Intel SGX development on Vultr

Introduction This post explains how to set up development box with Intel SGX on Vultr bare metal server, but the same principle applies to any other Supermicro server which has supported CPU. Setup Assuming you have an account with Vultr, provision bare metal machine with Ubuntu 20.04. Once the machine has been provisioned, open Web console and press top right button: Send CtrlAltDel, after that keep pressing DEL until you get to BIOS and see the following screen:

iPad 3 as a second display

If you have an older generation iPad or any other tablet, you can use it as an extension to your current monitor. In this setup I have used an iPad 3 - which has a great screen with 1536x2048 resolution and an older generation Lenovo T530i. To use iPad as a second monitor, I will use an old VGA trick, which tricks OS into having second monitor connected. After OS detects second monitor, set that monitor to be an extension to the main monitor, run VNC server and connect to the VNC server from an iPad.

Hello, KDE Plasma

For years I’ve been using i3 as my window manager on Linux/FreeBSD systems. Recently I wanted to try something fresh which I could comfortably navigate by mouse as well as keyboard, have all tools integrated, but still have a feeling of tiling window manager. Enter KDE Plasma I have used KDE years ago, actually around 15–20 years ago. Since then I haven’t followed KDE development, but recent screenshots in r/unixporn looked good enough to give it a go.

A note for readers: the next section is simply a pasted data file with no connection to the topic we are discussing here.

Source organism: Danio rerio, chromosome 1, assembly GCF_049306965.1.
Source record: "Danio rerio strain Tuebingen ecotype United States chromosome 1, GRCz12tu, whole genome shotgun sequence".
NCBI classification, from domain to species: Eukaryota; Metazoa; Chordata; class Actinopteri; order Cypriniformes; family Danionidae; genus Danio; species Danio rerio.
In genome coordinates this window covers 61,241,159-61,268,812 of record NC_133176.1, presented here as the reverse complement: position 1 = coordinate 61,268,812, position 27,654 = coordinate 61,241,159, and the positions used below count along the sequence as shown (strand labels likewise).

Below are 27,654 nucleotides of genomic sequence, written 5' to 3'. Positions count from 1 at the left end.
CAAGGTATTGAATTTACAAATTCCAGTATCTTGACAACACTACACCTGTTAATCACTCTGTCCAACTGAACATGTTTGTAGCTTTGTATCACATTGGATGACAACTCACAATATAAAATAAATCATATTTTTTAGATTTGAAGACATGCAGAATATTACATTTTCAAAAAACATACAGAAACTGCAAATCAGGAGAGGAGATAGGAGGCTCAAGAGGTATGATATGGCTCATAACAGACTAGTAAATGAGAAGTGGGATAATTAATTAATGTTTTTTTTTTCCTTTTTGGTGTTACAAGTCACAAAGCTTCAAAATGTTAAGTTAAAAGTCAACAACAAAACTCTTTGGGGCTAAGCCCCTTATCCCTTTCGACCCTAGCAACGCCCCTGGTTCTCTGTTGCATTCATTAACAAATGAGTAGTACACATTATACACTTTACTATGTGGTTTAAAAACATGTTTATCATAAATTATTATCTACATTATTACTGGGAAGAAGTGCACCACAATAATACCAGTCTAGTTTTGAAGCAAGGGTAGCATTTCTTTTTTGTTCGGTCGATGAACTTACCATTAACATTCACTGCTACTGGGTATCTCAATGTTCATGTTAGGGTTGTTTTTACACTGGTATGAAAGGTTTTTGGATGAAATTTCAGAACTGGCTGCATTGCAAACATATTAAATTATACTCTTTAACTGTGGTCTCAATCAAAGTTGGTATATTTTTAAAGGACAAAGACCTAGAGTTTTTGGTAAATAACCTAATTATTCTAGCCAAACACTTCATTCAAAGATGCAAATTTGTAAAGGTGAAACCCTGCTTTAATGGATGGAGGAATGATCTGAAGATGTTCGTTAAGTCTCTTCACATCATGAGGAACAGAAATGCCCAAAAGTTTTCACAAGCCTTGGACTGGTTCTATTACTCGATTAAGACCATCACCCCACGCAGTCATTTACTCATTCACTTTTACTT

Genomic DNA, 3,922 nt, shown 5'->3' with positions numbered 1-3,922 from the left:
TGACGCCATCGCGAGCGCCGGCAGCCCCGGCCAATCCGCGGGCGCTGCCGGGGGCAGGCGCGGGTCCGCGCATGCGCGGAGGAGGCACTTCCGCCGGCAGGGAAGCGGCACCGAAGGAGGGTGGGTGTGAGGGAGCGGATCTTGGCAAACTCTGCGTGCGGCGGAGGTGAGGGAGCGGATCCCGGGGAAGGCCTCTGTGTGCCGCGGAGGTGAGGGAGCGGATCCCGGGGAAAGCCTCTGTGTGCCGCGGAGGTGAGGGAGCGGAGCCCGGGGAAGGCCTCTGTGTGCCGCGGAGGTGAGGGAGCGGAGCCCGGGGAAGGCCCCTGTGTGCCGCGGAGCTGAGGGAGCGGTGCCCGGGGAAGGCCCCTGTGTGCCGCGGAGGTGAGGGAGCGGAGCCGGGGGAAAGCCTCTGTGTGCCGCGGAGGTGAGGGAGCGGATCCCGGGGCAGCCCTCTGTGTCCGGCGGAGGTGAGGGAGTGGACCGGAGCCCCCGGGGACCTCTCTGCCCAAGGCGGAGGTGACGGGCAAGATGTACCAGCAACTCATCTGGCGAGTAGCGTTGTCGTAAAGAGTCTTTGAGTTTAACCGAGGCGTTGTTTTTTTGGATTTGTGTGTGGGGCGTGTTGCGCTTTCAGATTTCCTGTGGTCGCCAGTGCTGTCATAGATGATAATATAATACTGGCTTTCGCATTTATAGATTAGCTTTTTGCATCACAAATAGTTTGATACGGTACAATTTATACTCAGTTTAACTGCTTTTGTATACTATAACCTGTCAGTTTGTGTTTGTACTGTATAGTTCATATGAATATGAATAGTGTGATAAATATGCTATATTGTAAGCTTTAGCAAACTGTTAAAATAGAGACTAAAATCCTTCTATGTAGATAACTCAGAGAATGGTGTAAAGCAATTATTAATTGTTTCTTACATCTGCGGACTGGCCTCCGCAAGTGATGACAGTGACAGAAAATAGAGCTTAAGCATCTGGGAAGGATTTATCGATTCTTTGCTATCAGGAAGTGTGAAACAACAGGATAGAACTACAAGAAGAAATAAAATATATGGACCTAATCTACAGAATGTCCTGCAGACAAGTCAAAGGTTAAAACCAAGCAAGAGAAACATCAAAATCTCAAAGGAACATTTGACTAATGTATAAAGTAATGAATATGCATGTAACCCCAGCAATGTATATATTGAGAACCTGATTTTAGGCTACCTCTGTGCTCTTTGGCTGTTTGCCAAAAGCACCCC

Raspberry Pi 4 and microk8s setup

Quick setup of #microk8s on #raspberrypi4. Lets setup one node cluster for development or playing around with Kubernetes on Raspberry Pi 4. I have used Ubuntu 19.10 images for Raspberry Pi 4, which are available for download at: ubuntu-rpi. Assuming you have your rpi up and running, lets switch to installing Microk8s. Step 1: Enable memory cgroup 1 # emacs /boot/firmware/nobtcmd.txt And add: 1 cgroup_enable=memory cgroup_memory=1 After rebooting should see ‘1’ (enabled):

FreeBSD Jails Quick Start

Recently ACM Queue published an interesting article on container management, a subject which has been extensively debated throughout the past years. Article named: “Borg, Omega and Kubernetes” [1]. Authors mention chroot and FreeBSD Jails as a starting point of containers. Historically, chroot was added to BSD in 1982 [2] and FreeBSD Jails was introduced with version 4.0 in 2000 [3]. When I started using FreeBSD with the same 4.0 version, I couldn’t predict that after 16 years so called containers will evolve to one of the mainly discussed topics in IT world.